About Adrian Smith
While not an original member of Iron Maiden, guitarist Adrian Smith proved to be one of the missing pieces to the puzzle (singer Bruce Dickinson being the other) early on -- resulting in the band obtaining elite status among the metal masses soon after. Born on February 27, 1957, in Hackney (located in East London), Smith was captivated by such renowned hard rock guitarists as Jimi Hendrix and Deep Purple's Ritchie Blackmore early on, while his sister's boyfriend's record collection only intensified his appreciation of hard rock. It wasn't long before a school chum and guitarist, Dave Murray, convinced Smith that he should take up the guitar himself. Murray and Smith began to play together in bands, and with Smith's decision to pursue music full-time, he opted to drop out before graduation. Smith's first serious band, Evil Ways, eventually evolved into Urchin, a group that Murray would sometimes be a part of as well. But Murray's main focus was his other group, heavy metallists Iron Maiden, who were making quite a name for themselves locally during the late '70s. Smith was even asked to join Maiden at one point during this time, but opted to pass due to his commitments to Urchin.
Meanwhile, Maiden quickly became one of England's top metal outfits, as the band's 1980 debut, Iron Maiden, nearly topped the charts back home. With Urchin disintegrating, Smith had a change of mind, and finally agreed to join Maiden in time for the recording of the group's sophomore effort, 1981's Killers (supposedly beating out Phil Collen for the spot, who would soon turn up in Def Leppard). Automatically, Smith and Murray formed one of heavy metal's top '80s-era guitar duos, as they took Thin Lizzy's twin-guitar setup to a whole other level -- especially on such subsequent releases as 1982's classic Number of the Beast (which saw the arrival of singer Dickinson), 1983's Piece of Mind, 1984's Powerslave, 1986's Somewhere in Time, and 1988's Seventh Son of a Seventh Son. Smith also turned out to a valuable songwriter as well, as he completely wrote or co-penned such Maiden classics as "22 Acacia Avenue," "Flight of Icarus," "2 Minutes to Midnight," "Wasted Years," and "Can I Play With Madness," among others (Smith even sang lead on the Somewhere in Time-era B-side, "Reach Out").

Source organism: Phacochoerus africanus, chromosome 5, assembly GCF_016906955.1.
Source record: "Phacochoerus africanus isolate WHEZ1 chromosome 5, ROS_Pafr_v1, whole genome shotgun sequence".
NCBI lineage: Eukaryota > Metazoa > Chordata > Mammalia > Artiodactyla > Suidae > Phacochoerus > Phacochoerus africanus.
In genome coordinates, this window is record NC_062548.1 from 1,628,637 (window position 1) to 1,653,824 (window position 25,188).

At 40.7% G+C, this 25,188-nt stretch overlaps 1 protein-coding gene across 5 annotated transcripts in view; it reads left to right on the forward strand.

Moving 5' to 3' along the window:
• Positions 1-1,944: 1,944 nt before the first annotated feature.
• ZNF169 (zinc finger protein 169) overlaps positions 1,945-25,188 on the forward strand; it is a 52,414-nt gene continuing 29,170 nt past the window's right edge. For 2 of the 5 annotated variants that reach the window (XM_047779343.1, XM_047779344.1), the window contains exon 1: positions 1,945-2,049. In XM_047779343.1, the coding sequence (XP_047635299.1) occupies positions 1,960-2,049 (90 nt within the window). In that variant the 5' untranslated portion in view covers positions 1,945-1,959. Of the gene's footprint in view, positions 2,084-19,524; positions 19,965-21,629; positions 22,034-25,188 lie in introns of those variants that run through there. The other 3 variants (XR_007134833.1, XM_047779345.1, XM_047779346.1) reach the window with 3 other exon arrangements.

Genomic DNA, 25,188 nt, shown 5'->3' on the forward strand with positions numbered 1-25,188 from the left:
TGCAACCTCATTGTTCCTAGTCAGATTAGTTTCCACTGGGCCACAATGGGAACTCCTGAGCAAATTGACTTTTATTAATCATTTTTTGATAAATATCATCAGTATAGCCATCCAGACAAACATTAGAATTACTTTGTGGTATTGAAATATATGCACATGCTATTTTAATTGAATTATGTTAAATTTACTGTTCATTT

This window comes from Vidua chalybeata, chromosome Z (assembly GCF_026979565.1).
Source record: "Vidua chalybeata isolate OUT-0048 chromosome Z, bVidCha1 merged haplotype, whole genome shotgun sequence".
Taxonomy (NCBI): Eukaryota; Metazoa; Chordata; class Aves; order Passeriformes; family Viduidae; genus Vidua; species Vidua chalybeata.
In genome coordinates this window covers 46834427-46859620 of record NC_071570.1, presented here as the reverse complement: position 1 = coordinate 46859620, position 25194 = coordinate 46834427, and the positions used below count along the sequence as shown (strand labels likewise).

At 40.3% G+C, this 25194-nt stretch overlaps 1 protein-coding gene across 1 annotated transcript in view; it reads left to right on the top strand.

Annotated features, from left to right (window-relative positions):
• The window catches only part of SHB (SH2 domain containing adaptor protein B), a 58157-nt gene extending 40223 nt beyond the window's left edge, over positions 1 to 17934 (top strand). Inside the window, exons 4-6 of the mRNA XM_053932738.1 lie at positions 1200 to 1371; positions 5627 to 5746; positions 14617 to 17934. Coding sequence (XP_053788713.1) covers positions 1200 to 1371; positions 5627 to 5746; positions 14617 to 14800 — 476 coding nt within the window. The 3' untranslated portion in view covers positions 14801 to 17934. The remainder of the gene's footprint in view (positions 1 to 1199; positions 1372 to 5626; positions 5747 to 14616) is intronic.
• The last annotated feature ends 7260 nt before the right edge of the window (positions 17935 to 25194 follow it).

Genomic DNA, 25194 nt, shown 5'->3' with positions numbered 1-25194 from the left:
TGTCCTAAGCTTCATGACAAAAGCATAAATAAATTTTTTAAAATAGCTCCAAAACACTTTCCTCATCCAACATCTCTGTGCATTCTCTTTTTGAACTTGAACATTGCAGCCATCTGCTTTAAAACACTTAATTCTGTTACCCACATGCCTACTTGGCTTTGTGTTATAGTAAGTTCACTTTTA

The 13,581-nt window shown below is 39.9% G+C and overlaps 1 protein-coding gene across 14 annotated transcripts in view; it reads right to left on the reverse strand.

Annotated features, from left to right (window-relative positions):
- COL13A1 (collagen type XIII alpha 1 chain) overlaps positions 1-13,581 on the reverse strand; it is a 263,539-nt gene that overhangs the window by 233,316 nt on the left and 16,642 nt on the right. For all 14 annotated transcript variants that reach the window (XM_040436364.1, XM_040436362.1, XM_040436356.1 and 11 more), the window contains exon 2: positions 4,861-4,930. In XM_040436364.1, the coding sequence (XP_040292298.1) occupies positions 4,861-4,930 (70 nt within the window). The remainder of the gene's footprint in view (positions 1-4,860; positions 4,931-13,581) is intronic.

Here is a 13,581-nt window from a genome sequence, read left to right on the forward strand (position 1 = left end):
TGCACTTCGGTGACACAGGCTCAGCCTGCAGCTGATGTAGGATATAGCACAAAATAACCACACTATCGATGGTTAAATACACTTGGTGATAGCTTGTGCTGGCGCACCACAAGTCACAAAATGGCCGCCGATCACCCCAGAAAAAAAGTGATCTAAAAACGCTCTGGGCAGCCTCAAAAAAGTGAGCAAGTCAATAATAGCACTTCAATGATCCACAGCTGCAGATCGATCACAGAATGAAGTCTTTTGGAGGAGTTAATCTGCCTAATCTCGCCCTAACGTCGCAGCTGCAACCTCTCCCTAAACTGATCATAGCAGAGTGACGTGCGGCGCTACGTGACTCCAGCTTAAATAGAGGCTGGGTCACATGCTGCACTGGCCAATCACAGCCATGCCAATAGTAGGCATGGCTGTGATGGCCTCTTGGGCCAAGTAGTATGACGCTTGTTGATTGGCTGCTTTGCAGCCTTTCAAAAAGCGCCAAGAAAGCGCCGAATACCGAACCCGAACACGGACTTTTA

However, by 1989 it was becoming increasingly obvious that Smith was growing disenchanted with Maiden, as he issued an obscure solo album, credited to A.S.A.P., titled Silver and Gold. Despite the album not exactly lighting up the charts, Smith exited Maiden in 1990, replaced by Janick Gers. Little was heard from Smith throughout the '90s, until he reappeared alongside Dickinson (who had followed Smith's lead and left Maiden) on the releases Accident at Birth (1997), Chemical Wedding (1998), and Scream for Me Brazil (1999). With Smith and Dickinson working together once more (and with Maiden's popularity sagging), the duo reunited with their old Maiden pals in 1999, resulting in further sold-out tours and new studio albums, including 2000's Brave New World and 2003's Dance of Death. The 21st century edition of Maiden is also one of the few in metal to include three guitarists -- Smith, Murray, and Gers. ~ Greg Prato, Rovi